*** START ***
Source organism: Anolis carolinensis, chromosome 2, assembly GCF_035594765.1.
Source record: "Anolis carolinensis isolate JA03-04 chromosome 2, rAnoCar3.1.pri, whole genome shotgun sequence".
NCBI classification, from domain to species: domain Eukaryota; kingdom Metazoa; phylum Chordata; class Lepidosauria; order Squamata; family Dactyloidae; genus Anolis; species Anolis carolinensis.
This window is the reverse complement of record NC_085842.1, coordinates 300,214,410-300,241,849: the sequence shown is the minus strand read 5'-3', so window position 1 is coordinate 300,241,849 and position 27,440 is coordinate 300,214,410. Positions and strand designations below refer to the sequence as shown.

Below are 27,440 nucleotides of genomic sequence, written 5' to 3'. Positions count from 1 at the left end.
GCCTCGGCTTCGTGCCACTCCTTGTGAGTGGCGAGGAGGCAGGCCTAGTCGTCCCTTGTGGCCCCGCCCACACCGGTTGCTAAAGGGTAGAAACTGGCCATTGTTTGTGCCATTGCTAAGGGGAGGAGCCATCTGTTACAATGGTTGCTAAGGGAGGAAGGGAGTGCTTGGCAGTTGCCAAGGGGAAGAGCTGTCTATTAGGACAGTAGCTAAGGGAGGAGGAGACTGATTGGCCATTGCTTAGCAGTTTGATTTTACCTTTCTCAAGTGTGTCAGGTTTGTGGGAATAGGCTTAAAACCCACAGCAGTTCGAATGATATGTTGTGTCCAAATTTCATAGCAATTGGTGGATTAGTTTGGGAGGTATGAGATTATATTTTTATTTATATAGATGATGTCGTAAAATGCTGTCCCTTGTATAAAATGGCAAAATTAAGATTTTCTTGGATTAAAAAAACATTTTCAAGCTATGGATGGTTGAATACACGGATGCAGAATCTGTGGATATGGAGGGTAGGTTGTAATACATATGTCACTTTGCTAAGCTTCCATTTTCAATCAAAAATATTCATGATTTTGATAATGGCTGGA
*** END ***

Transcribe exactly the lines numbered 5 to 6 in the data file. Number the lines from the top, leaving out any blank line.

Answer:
Below are 27,440 nucleotides of genomic sequence, written 5' to 3'. Positions count from 1 at the left end.
GCCTCGGCTTCGTGCCACTCCTTGTGAGTGGCGAGGAGGCAGGCCTAGTCGTCCCTTGTGGCCCCGCCCACACCGGTTGCTAAAGGGTAGAAACTGGCCATTGTTTGTGCCATTGCTAAGGGGAGGAGCCATCTGTTACAATGGTTGCTAAGGGAGGAAGGGAGTGCTTGGCAGTTGCCAAGGGGAAGAGCTGTCTATTAGGACAGTAGCTAAGGGAGGAGGAGACTGATTGGCCATTGCTTAGCAGTTTGATTTTACCTTTCTCAAGTGTGTCAGGTTTGTGGGAATAGGCTTAAAACCCACAGCAGTTCGAATGATATGTTGTGTCCAAATTTCATAGCAATTGGTGGATTAGTTTGGGAGGTATGAGATTATATTTTTATTTATATAGATGATGTCGTAAAATGCTGTCCCTTGTATAAAATGGCAAAATTAAGATTTTCTTGGATTAAAAAAACATTTTCAAGCTATGGATGGTTGAATACACGGATGCAGAATCTGTGGATATGGAGGGTAGGTTGTAATACATATGTCACTTTGCTAAGCTTCCATTTTCAATCAAAAATATTCATGATTTTGATAATGGCTGGA